However, for chefs to be able to offer their diners a choice of local products, they need to have access to growers who share their philosophy of cooking the seasons and the drive for the zero-mile vegetable.
James Noble, a former star-studded British chef, has established his farm in Pranburi. Boutique Farmers, located south of Hua Hin in Pak Nam Pran, specialises in organic and sustainable growing, providing vegetables to many of the Michelin-starred restaurants in Thailand. One can also experience dishes created from “plant to plate” as James likes to say at his farm restaurant, open for dinner at the weekend and Sunday brunch. You can even homestay for a very nominal price, provided you help out around the farm!
Fish and seafood in particular surprisingly pose yet another dilemma. Regarding lobster, Mark comments that it’s extremely difficult to source a consistent supplier of local lobster, it’s often up to three times the price of imported Boston lobster and, sadly, despite the freshness of the former, it’s not necessarily a more superior end product.
Scallops offer up an equally challenging issue; the local queenies just cannot compare with the deep, icy water, hand-dived Hokkaido scallops on Mark’s menu.
Jimmy has had some success with a painstaking but ultimately worthwhile search for Phang Nga crab and river prawns from Surat Thani which are both truly exceptional. Alessandro’s diners, however, have an expectation of the vibrant, red Sicilian prawns which reflect his Italian heritage.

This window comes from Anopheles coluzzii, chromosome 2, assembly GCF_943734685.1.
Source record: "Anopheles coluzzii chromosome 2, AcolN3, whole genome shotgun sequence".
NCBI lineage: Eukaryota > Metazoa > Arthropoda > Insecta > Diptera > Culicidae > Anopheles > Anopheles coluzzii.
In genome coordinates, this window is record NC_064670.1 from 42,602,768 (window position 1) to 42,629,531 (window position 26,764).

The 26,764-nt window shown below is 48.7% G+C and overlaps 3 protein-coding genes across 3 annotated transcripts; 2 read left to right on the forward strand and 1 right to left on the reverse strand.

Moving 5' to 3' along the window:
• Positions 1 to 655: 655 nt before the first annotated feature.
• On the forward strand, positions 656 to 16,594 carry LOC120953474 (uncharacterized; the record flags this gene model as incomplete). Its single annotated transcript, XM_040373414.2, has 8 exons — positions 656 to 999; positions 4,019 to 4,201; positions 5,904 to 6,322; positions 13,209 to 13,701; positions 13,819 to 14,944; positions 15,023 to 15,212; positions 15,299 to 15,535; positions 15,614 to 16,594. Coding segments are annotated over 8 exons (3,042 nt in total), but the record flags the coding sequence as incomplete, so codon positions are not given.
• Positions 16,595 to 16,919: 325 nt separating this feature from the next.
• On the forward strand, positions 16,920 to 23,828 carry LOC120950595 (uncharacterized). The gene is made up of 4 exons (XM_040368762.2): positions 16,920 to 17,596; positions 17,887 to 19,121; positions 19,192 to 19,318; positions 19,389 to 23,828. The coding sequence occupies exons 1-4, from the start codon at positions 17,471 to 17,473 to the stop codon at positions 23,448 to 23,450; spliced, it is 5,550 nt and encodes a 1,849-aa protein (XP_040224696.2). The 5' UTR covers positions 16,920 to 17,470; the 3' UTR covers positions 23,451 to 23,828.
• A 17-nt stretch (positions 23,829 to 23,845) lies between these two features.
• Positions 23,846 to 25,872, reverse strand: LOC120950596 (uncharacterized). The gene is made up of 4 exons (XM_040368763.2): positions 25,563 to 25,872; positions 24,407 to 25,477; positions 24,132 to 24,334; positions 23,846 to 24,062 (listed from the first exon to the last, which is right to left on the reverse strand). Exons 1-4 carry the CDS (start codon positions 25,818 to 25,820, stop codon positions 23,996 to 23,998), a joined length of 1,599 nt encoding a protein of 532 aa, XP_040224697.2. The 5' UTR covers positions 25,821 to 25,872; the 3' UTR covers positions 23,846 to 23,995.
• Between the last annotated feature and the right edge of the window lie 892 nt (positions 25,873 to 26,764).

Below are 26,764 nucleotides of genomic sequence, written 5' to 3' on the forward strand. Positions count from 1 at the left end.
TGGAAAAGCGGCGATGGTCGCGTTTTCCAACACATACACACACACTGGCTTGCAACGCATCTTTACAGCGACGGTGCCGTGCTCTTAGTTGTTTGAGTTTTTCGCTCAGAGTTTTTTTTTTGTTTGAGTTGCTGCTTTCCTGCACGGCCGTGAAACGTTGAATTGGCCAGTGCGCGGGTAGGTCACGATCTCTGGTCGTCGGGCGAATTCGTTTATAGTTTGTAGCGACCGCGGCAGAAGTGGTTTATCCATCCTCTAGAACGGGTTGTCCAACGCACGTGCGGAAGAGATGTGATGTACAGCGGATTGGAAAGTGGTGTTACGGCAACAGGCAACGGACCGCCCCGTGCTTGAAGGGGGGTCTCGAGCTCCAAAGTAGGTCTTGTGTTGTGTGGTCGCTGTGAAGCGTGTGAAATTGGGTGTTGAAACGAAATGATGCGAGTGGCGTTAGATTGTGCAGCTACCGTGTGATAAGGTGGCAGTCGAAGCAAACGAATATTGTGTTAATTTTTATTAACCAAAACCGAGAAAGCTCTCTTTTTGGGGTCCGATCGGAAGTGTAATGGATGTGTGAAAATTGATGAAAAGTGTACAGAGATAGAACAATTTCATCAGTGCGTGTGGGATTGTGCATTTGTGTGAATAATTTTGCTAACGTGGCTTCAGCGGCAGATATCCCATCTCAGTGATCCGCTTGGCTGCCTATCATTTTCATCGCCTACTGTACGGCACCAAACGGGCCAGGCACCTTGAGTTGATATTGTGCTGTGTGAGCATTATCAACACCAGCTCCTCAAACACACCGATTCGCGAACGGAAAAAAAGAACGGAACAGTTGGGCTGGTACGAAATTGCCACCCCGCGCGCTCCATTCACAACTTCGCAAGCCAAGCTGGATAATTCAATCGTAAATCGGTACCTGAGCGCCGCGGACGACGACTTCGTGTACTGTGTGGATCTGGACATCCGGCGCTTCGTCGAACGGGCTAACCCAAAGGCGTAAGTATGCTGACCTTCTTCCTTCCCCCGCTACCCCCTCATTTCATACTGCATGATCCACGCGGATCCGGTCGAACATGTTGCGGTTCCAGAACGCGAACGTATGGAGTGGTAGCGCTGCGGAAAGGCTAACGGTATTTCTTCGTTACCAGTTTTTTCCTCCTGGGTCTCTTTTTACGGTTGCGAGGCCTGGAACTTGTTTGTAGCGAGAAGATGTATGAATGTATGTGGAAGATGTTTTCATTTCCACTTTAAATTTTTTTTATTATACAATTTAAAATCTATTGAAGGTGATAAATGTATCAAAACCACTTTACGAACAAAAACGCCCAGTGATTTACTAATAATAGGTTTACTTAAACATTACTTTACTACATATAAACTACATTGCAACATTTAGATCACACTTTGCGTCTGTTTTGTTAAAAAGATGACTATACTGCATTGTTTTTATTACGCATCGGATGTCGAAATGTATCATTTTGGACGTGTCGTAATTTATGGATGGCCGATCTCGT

As for local fish, most chefs agree that they would love to offer them up, but there are very few that meet their exacting standards due to the warm, muddy waters affecting the flesh and ultimately the taste. Jimmy features on his latest menu an innovative cobia and sturgeon dish, but most except for the truly brave prefer to import.
Butter and cheese have also presented chefs with a further headache with many importing both from France and Italy. Alessandro even serves up the stellar Beppino Occelli wrapped in parchment, a multi-award winner in blind tastings.
Jimmy, strictly adhering to the PRU philosophy, churns his own with a high fat content local milk to ensure the end result delivers the rich and creamy taste and texture we love. PRU also leads the field in Phuket and I believe even in Thailand with a world-class range of Thai cheeses from cow, sheep and goat, mostly from the north of the country and certainly worthy of comparison with those from France and Italy.